Other than not caring for the children's "coverup," this movie is a great deal of fun, played by a bright, able cast. Scott and Bari are charmers -- it's hard to believe someone as cute as Scott wasn't already snapped up, and Bari in particular strikes all the right notes as the children's savvy mother. This was one of Scott's last couple of non-Westerns, along with CHRISTMAS EVE (1947).

The children are played by three of the best child actors of the '40s, plus Dinah's best friend is played by Barbara Whiting, her costar in the previous year's excellent JUNIOR MISS (1945). It's a lot of fun watching the children manage the household, particularly young April's expertise at roasting a turkey, calculating "15 minutes per pound." At the same time, they seem like "real" children in their interactions with one another. All three of them are quite good, but Stockwell is particularly adorable as Archie, who detests his oldest sister calling him "Baby."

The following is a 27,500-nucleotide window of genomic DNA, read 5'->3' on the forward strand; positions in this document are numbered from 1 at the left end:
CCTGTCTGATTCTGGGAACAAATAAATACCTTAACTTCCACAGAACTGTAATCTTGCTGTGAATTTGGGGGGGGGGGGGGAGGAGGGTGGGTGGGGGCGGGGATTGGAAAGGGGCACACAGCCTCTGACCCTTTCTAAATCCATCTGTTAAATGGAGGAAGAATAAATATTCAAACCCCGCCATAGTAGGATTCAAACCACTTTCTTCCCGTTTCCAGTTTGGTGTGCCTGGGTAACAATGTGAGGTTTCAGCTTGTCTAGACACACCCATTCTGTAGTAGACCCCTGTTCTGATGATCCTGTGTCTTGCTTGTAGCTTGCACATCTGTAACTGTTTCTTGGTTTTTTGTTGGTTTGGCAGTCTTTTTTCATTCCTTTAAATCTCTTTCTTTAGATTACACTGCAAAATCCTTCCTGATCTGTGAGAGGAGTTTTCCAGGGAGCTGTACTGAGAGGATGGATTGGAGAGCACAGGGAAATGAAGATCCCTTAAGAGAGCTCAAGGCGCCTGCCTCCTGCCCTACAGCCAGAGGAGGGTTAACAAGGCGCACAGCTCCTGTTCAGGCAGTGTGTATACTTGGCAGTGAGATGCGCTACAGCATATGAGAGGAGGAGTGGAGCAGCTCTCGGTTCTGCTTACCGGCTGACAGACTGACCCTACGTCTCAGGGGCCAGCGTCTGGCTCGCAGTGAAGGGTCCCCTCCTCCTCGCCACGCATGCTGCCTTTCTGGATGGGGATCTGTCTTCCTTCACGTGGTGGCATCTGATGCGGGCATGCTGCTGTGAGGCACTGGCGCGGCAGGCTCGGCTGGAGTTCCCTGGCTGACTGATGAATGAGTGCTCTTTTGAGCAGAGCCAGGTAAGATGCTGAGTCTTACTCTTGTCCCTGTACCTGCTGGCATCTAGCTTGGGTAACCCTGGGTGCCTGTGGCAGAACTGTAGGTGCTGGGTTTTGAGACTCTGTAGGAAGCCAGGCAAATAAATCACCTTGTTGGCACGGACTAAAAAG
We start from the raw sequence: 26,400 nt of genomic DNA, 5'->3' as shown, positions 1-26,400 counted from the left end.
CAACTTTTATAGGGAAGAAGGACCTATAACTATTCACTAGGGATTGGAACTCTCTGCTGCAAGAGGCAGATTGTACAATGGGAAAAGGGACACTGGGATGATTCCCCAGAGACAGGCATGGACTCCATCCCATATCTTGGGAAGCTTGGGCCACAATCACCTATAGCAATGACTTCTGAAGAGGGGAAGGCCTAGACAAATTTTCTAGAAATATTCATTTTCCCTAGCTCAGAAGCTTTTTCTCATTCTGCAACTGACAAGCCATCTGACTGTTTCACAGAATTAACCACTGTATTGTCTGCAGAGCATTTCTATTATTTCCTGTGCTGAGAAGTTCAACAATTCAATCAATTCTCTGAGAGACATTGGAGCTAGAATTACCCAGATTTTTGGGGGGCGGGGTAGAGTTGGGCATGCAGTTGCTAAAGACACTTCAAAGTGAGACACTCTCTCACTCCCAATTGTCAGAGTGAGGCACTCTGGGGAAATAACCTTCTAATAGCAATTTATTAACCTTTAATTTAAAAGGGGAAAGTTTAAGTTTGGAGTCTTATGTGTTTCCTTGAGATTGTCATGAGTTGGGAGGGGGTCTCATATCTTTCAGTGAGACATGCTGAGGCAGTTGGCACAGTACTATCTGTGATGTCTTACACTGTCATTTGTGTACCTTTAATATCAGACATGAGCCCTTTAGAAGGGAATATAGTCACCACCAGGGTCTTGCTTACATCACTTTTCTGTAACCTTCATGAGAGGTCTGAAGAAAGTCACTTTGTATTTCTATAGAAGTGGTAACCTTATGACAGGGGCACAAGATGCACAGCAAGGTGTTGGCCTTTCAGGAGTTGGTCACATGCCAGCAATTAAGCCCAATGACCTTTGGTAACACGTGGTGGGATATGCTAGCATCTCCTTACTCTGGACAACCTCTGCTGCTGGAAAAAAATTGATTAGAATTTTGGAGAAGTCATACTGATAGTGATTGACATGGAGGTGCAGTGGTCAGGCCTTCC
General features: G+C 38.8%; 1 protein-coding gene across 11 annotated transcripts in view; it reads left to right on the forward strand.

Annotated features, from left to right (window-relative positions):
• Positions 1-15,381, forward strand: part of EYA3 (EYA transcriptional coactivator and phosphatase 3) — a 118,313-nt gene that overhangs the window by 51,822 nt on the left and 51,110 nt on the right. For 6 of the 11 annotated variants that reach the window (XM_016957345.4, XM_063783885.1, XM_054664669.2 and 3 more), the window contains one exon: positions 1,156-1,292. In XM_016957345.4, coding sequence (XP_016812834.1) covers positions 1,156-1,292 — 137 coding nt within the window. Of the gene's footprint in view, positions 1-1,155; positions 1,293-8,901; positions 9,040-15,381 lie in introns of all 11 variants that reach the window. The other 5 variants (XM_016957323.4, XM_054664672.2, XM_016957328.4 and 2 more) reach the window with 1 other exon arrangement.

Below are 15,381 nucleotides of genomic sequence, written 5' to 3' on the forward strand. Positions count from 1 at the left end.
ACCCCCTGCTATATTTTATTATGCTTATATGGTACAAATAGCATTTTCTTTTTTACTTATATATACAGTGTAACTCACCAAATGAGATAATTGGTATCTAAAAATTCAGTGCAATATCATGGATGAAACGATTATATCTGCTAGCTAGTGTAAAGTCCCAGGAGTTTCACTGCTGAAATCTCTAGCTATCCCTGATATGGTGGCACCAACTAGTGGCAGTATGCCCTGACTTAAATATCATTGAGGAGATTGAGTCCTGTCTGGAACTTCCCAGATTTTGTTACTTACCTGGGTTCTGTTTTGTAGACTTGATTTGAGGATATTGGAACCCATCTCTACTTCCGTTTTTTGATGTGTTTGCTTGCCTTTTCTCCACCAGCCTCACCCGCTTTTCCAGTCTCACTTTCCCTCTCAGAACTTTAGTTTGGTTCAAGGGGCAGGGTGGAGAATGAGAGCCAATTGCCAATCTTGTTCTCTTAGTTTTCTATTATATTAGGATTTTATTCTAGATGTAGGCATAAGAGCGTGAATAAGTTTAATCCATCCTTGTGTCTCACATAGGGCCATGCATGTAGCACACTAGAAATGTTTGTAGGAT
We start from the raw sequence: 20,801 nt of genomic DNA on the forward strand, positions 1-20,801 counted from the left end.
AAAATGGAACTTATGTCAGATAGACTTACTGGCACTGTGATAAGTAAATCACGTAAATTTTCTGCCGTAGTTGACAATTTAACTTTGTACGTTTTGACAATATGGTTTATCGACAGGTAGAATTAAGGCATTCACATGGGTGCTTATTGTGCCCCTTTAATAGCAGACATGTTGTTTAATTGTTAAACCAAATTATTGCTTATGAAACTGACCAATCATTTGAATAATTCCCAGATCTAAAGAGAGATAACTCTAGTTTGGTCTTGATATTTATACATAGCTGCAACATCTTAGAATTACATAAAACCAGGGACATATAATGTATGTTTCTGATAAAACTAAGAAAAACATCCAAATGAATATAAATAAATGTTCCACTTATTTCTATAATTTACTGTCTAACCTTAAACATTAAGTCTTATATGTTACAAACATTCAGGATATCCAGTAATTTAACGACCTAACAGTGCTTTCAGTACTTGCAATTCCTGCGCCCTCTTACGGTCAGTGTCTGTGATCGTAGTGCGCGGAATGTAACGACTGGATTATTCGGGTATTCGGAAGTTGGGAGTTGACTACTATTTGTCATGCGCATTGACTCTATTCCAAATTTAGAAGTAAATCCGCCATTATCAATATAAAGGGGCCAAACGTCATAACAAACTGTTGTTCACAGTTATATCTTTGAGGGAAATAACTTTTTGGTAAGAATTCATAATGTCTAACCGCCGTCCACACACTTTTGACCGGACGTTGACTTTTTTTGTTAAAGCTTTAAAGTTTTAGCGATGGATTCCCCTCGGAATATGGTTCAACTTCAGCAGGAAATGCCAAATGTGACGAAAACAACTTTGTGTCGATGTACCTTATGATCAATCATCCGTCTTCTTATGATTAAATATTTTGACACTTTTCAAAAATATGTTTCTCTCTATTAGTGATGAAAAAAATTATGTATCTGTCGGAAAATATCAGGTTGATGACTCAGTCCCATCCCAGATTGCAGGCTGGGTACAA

Some aspects of the film are interesting as a peek into daily life in the '40s. For instance, when Archie wheels out the trash can, it's quite small for a family of four (not to mention two pets). Was the trash picked up much more frequently then? (I remember trash was picked up twice a week when I was young, and now it's just weekly.) Was there less disposable waste in the '40s? Or was the can simply an unrealistic size?

Similarly, I was curious when Bill told Marian he went to a "rental library" and picked up a couple of her books to read. (She chides him, saying authors want books to be purchased rather than borrowed, to increase the royalties!) I thought "rental library" was odd terminology. Were there libraries other than free public libraries in the '40s? Had he actually rented the book, like one would a video? (Talk about an antiquated term, but you know what I mean...) Or perhaps it was just an unusual way to refer to a regular library.